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- The SEC of Thailand released a report about the legality of certain initial coin offerings (ICOs) and other cryptocurrencies.
- SEC warned that some of them have not met regulatory standards and may put investors at risk.
Thailand has slowly warmed to cryptocurrencies from the beginning of this year. Initially, the government intended to impose crippling taxes on buying and trading them. And ban ICOs which would have been the end of the developing industry in the Kingdom.
Thailand SEC warns on ICOs
The Securities and Exchange Commission of Thailand developed a regulatory framework. The ICO projects have to apply for approval to operate within the country. As reported by the Bangkok Post over the weekend, those outside of that group, have been on the end of a warning. Because they are without prior SEC approval.
Reasons for warning
Apart from the fact that the nine ICOs have not sought approval, there are several other reasons for Thailand SEC to warns on ICOs. These ICOs have not been evaluated by any SEC-approved ICO portal. They have not provided enough disclosure for investors. Moreover, the issuers and promoters didn’t have the license to carry out digital asset-related activities.
An inspection has found that unregulated ICOs had promotions on social media in Thailand. Hence, that set off red flags for the Thai SEC. They identified nine cryptocurrencies and ICOs in total. These include Every Coin, Orientum Coin (ORT Coin), OneCoin and OFC Coin, Tripxchain Coin (TXC Coin), TUC Coin, G2S Expert ICO, Singhcom Enterprise ICO, Adventure hostel Bangkok ICO, and Kidstocurrency ICO according to the report.
They do not have permission
After all, the regulator warned against investing in them since they have not been approved. Overmore, they don’t meet the necessary qualifications and have not had their smart contracts assessed by ICO portals.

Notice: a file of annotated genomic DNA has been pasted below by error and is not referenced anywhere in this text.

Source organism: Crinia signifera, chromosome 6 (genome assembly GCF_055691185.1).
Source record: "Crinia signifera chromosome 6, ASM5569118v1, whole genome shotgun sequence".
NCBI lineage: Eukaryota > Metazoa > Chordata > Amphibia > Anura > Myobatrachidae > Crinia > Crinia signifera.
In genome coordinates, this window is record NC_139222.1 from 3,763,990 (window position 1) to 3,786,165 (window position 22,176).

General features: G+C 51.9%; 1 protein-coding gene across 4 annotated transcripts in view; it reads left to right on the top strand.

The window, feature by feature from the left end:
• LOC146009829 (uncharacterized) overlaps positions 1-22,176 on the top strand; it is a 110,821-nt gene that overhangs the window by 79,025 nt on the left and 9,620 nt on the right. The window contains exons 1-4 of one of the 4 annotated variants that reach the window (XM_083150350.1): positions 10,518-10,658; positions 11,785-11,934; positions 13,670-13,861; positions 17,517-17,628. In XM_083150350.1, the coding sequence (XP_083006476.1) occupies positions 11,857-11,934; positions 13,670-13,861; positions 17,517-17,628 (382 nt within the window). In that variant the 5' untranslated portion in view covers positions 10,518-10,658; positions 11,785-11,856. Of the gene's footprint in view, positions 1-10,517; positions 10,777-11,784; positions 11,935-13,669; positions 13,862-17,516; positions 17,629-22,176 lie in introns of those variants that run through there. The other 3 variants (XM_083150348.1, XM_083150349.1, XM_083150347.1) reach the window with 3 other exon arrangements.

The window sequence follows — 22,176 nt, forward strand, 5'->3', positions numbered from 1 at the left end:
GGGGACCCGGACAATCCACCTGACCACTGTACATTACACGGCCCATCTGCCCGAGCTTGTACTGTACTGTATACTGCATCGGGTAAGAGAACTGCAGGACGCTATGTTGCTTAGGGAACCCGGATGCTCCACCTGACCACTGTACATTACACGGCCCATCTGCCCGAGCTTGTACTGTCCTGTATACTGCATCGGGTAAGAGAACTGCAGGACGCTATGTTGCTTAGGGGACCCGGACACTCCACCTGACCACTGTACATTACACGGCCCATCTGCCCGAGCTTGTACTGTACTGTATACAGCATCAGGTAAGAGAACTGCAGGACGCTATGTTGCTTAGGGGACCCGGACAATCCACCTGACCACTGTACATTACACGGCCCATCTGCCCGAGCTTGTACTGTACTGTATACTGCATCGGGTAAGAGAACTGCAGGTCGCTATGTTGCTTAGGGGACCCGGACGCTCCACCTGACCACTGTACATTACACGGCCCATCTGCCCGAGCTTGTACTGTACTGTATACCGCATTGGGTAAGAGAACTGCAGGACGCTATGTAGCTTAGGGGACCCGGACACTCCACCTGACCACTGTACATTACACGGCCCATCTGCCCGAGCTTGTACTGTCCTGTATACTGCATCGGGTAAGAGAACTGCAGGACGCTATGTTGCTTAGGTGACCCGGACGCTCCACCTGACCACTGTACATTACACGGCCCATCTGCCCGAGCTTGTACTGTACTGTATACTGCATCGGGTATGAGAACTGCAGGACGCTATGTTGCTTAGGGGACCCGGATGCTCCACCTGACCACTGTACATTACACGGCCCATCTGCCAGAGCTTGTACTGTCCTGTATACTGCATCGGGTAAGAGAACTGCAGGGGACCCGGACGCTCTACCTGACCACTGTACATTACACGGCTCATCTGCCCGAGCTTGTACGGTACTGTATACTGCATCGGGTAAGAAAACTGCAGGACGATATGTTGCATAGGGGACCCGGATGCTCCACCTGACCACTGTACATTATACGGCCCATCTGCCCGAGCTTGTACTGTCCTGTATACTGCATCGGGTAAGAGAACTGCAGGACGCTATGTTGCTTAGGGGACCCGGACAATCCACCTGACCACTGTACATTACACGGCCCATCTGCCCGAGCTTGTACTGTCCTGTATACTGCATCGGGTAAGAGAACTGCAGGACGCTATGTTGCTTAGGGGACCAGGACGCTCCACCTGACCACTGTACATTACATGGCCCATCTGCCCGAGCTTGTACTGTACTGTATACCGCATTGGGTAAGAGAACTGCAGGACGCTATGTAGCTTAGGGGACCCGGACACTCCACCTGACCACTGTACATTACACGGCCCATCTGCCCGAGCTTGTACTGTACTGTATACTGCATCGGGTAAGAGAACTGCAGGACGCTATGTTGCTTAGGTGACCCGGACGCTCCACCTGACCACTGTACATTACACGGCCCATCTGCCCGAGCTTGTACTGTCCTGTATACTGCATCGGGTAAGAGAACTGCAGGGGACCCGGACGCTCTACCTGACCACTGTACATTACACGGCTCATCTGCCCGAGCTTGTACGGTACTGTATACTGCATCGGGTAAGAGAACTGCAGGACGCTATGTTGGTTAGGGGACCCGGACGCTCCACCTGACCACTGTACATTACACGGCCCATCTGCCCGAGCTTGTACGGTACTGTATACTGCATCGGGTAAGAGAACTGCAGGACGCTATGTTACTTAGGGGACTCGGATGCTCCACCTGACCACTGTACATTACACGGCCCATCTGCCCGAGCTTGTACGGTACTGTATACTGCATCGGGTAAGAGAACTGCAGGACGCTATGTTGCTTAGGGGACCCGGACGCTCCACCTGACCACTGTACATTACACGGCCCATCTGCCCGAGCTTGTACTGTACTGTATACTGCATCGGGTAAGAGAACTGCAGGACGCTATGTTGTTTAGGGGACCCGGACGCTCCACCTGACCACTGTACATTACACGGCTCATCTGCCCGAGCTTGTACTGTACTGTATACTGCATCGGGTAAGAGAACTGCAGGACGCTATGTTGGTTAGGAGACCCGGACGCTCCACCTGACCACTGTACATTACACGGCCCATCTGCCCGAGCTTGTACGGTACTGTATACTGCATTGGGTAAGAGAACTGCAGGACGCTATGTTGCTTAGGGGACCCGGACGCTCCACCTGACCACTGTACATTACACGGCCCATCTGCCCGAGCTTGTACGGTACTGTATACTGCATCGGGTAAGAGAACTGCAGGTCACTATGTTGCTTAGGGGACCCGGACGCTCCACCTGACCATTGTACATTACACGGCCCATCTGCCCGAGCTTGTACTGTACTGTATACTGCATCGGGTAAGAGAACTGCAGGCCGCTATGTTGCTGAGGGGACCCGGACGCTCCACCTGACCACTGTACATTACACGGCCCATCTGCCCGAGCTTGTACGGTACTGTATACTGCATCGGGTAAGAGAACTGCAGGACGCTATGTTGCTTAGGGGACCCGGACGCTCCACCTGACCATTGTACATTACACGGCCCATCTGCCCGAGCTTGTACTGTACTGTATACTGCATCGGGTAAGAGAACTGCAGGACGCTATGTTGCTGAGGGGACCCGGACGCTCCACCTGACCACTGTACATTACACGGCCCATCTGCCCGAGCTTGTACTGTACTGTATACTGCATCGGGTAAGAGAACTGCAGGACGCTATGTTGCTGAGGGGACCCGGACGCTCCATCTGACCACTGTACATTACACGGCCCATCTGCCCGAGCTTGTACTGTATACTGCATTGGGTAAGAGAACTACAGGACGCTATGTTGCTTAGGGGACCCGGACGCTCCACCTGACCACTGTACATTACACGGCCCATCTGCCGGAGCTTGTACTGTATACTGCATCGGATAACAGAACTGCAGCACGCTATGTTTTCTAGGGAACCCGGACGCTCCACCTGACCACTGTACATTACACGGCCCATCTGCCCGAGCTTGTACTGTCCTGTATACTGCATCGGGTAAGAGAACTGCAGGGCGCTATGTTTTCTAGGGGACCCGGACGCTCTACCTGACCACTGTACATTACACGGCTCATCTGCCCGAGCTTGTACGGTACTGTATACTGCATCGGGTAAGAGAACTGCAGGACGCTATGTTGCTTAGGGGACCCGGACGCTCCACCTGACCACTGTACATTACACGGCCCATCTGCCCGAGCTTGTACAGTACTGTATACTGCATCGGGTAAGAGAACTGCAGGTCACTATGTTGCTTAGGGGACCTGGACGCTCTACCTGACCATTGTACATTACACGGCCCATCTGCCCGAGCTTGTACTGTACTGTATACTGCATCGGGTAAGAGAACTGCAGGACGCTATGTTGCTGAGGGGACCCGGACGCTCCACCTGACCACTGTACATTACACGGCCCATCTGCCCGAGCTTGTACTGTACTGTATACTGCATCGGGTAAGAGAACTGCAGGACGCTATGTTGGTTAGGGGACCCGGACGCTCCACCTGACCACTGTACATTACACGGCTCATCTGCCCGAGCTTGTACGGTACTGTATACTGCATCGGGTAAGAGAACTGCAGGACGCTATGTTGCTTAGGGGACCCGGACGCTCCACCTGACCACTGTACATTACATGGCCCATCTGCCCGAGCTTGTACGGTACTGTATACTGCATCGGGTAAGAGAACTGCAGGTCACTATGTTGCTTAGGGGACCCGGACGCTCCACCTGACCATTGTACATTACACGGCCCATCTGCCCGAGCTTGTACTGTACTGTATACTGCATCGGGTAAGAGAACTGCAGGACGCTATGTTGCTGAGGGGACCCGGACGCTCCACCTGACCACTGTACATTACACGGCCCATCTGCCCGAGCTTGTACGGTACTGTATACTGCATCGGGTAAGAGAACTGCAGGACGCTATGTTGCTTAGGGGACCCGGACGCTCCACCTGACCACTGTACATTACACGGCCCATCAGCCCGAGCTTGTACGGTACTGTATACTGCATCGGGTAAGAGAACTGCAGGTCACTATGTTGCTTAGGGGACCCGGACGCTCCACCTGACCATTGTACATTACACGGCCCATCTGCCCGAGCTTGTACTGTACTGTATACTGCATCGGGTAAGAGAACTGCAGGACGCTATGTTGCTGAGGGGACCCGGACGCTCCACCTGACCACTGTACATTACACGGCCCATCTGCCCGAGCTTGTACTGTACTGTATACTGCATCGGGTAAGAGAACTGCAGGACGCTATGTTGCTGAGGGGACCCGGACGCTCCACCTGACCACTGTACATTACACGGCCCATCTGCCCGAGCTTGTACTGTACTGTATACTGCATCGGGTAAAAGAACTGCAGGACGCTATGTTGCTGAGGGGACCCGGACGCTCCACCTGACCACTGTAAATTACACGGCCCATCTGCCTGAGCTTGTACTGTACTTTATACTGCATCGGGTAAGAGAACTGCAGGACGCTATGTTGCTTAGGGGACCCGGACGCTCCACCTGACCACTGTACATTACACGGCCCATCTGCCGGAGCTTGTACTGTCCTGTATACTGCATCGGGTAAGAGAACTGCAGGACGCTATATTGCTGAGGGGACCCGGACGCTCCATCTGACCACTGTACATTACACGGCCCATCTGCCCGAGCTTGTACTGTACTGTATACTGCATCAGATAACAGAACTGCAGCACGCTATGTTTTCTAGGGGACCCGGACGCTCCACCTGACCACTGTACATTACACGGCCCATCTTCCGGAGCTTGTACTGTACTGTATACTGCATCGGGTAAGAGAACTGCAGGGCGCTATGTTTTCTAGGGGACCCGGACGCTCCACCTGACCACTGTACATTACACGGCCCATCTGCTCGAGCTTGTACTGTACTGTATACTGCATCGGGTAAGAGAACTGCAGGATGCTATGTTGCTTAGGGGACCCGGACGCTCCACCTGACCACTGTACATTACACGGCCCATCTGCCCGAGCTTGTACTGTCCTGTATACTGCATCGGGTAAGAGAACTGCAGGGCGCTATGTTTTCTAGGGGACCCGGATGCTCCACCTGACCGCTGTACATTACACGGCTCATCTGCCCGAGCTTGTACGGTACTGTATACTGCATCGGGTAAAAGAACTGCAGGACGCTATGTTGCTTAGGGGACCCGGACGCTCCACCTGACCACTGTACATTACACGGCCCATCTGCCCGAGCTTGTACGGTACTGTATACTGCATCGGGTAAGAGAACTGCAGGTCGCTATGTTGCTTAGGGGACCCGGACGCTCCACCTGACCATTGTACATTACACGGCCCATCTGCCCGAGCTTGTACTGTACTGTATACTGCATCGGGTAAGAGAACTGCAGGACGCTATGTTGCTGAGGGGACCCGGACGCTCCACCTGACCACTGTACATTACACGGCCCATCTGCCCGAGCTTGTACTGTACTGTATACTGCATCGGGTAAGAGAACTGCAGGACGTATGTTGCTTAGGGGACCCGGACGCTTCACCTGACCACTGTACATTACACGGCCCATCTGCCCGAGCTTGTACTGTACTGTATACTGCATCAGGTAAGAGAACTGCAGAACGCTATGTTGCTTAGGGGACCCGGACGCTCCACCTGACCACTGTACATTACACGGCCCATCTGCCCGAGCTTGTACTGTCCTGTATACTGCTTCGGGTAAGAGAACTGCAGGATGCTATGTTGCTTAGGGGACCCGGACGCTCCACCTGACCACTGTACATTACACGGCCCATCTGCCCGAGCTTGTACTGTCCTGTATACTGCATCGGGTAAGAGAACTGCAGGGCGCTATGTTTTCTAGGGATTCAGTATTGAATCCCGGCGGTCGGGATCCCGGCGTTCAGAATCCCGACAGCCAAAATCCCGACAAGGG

Securities and Exchange Commission went on to add:
‘Information disclosure for investment decision-making is also inadequate, while these digital assets might not have sufficient liquidity to trade and cannot be converted into cash.’
The Monetary Authority confirmed this caution. Furthermore, they are warning that one particular crypto is in online media from other countries. They stated it is OneCoin and businesses related to it are not under supervision. The organization, widely believed to be a Ponzi scheme, has received scrutiny online. And they were operating as a “private blockchain”. Some see it as little more than a scheme. Especially after countries like China, India, and Italy issue warnings about OneCoin.
‘There are opportunists who persuade individuals to invest in digital assets by assuring investment returns generated from digital tokens that are structured like pyramid schemes. These schemes encourage individuals to seek more partners in the investment network. But there are no details available on business plans, product, platform or credible management team,’ the SEC added.
Who is looking for the license?
Currently, six businesses are seeking licenses to operate as crypto exchanges in Thailand. And these are Bitcoin Co, Bitkub Online Co Ltd, Cash2Coins Co Ltd, Satang Corporation Co Ltd, Coin Asset Co Ltd, and Southeast Asia Digital Exchange Co Ltd.
On Friday, the Thai SEC warned the public against nine ICOs that have not applied for approval. But has been attempting to promote and solicit investors on social media platforms. Probably Facebook and YouTube.
Later, the SEC warned prospective investors stating, ‘Currently, no digital asset issuer has been approved. And no one has filed an application for a license with the SEC. Therefore, investors to take caution when being solicited or receiving information about investments in digital assets.’
Additionally, there are two seeking to open as digital asset dealers. It looks, they are Coins TH Co and Digital Coin Co Ltd.
The SEC is still evaluating their applications and those companies can continue operating for now. Yes, Thailand has opened up to crypto. But they clearly have zero tolerance for those that do not abide by the rules laid down by the SEC.
It looks that this new financial instrument doesn’t fit under any one regulatory body, and confuses many regulatory bodies.
But well, they have time to learn.